At first glance Chemistry and Art History seem like two disciplines with little in common. An exciting co-curricular project at U of T Scarborough (UTSC) is changing that. Students in Chemistry, Art History, Studio Art and Art Management programs are developing technical and communication skills in addition to disciplinary knowledge – and they’re doing it by working collaboratively.

Through the Technical Art History Project, students are participating in unique workshops designed to introduce them to the basics of technical art history while fully immersing them in an interdisciplinary learning experience. Drawing on knowledge from both the arts and the sciences students delve deeper into their own area of study while learning from each other to understand the materials, techniques, contexts and interpretations of artworks.

Instructors Erin Webster (Arts, Culture & Media, UTSC) and Alen Hadzovic (Physical & Environmental Sciences, UTSC) pioneered this series beginning in 2013. Hadzovic explains, “I am always looking for an opportunity to dip into interdisciplinary teaching. The benefits are numerous for everyone involved in a project like this – from students to instructors. Technical art history is a perfect multidisciplinary area that bridges art and science – it needs the expertise from both sides in order to produce results.”

Webster, with a personal interest and background in technical art history, was the perfect colleague to launch the series with. As she describes it, “I used to be a research curator at the Art Gallery of Ontario, where I was involved in several technical art history research projects. I also held a Kress Fellowship in technical art history in New York, a joint project with New York Universitythe Metropolitan Museum of Art and Yale. When I came to UTSC, I tried to find someone else who might be interested in the topic.”

After meeting at the UTSC inaugural Workshops for Inter-Discipline Exchange and Novelty initiative, co-founded by Hadzovic, the two instructors began organizing workshops at UTSC, bringing their own subject matter expertise to students and inviting professionals in technical art history from the Art Gallery of Ontario and other institutions to share their own skills and experiences.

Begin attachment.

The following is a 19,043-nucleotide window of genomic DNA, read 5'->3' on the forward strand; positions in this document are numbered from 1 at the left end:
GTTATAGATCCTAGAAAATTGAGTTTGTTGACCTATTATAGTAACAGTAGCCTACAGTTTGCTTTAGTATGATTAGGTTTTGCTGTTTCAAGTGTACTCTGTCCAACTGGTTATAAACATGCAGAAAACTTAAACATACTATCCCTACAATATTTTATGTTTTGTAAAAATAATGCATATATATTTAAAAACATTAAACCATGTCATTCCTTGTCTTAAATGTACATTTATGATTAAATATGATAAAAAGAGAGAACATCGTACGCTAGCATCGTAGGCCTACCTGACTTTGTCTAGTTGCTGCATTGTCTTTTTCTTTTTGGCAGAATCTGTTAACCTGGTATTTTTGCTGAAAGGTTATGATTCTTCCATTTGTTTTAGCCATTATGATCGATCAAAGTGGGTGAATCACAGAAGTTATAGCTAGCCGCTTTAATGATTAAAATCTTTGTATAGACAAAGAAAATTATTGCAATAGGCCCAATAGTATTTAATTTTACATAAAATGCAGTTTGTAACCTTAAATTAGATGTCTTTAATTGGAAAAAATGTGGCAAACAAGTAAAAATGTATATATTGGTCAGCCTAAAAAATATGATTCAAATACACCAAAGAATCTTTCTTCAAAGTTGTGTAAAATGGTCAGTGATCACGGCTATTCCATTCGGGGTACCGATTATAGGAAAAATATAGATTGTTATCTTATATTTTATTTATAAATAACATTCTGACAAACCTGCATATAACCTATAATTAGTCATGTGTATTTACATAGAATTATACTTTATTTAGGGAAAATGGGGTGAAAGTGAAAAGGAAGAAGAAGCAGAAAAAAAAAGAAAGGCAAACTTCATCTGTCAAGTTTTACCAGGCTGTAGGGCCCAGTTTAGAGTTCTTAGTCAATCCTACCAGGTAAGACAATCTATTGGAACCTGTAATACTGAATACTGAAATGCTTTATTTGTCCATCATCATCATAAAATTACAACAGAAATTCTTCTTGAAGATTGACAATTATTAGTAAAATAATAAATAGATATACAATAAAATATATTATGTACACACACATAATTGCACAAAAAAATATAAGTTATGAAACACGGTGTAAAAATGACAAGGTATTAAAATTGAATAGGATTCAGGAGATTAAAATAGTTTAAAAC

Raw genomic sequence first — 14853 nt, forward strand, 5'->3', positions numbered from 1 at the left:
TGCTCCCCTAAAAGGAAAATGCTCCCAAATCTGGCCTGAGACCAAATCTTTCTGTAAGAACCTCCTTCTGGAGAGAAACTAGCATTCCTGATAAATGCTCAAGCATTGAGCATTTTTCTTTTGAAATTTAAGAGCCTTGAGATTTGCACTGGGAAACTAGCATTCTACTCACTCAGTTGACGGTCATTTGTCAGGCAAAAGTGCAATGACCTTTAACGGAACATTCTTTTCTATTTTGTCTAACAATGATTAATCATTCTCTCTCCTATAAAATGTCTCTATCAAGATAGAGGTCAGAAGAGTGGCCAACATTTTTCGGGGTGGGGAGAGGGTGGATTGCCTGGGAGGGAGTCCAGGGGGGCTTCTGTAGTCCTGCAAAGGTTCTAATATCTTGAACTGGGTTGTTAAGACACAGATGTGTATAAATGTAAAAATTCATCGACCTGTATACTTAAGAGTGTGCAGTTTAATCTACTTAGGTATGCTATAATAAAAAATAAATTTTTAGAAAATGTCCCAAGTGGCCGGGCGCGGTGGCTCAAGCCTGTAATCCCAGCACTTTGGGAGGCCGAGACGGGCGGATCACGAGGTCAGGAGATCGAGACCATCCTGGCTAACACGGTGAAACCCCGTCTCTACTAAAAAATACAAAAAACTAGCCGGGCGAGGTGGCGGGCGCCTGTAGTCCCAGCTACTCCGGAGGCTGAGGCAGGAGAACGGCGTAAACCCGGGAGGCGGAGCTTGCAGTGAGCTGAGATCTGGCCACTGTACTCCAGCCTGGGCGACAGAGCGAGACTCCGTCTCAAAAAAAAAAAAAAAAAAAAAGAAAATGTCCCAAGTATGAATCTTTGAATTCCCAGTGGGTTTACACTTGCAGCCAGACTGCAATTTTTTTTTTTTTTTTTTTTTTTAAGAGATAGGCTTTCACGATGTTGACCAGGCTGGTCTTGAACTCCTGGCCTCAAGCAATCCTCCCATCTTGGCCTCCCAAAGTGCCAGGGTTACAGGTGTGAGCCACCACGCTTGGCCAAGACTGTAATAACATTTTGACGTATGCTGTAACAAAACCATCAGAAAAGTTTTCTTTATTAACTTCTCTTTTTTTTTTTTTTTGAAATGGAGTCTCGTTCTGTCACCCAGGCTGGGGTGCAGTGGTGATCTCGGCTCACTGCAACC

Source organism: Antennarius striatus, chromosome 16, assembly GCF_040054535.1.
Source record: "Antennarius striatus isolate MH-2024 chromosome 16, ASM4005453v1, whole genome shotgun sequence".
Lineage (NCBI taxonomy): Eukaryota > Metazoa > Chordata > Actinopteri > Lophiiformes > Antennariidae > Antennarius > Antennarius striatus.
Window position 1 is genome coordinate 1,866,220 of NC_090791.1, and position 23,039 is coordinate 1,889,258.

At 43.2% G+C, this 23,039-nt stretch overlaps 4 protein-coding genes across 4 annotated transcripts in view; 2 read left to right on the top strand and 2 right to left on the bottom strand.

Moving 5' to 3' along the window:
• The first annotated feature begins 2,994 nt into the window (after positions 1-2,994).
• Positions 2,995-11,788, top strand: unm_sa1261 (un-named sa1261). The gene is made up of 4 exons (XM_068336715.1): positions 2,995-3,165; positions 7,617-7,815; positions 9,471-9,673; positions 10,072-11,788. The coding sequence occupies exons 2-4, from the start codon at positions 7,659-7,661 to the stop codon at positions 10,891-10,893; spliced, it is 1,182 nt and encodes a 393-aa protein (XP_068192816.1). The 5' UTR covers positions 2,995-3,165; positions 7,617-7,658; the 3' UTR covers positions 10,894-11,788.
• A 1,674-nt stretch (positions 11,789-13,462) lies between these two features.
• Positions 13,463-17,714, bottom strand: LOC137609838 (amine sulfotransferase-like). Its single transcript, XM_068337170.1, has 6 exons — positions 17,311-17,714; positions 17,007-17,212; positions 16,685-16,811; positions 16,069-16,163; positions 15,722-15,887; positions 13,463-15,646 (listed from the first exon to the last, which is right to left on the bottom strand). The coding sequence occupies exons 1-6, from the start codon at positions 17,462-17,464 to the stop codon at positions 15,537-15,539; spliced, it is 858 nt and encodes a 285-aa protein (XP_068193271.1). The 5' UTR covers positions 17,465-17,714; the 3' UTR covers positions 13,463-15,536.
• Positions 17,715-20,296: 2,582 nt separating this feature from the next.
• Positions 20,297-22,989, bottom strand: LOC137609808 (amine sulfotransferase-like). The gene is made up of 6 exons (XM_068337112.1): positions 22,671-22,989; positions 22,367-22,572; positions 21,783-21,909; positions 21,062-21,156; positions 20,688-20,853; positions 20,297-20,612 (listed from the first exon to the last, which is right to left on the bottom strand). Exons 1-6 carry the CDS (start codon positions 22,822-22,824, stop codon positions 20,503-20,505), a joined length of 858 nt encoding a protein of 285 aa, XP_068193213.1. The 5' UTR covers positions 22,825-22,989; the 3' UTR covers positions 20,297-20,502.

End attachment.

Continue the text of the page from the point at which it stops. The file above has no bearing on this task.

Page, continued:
Each workshop hosts about 20 students, with a science-to-art student ratio of approximately one-to-one, allowing for practical, hands-on work done in teams of two. Students engage directly in experimental education-based exercises, demonstrations and tasks and work on disseminating and implementing cross-disciplinary knowledge. Through support from the Provost’s Instructional Technology Innovation Fund, Webster and Hadzovic were able to purchase specialized equipment allowing students to go beyond simple visual inspection and begin to understand the analytical chemistry involved in technical art history.

The workshops have been wildly successful with students from both disciplines. One participant noted, “These workshops were extremely helpful in illustrating to Art History students the interdisciplinary nature of our field and the importance of collaboration and communication with those who have different skill sets than us.”

“From my perspective, art history students are used to a fairly isolated experience – there’s not a lot of group work in this discipline. Technical art history offers students very different ways of thinking about physical objects, and of the questions and potential answers, research methods and approaches that can be invoked when you begin talking to people outside of your own area,” Webster said.

Hadzovic expands, “I see our workshops as an excellent answer to some challenges I find important in chemistry education – how do I teach my chemistry students, especially those in upper years, to see chemistry around them? How do I teach them to use chemistry to collaborate with others and learn from other disciplines? How do I teach them to respect and value the work of others?”

According to another student evaluation, “I found this to be an informative and eye-opening experience – I really liked that there were a variety of professionals from the different disciplines coming in to speak to us.”

Webster agrees, adding,  “For our students, many of whom are already combining majors and minors across the ‘art/science divide’, this is an exciting opportunity to see worlds come together. For others who haven’t encountered this kind of collaborative scholarship, it’s a great opportunity to introduce them to new and different ways of working and thinking that will hopefully broaden their educational experience and goals.”

Co-curricular Activities
Co-curricular activities are an important component of the overall learning experience for students at the University of Toronto. The U of T Orientation, Transition and Engagement team has found that students who engage in co-curricular activities have a more memorable university experience, in addition to performing better academically. Students are building their personal and professional skills, finding community and getting a chance to explore their interest and passions.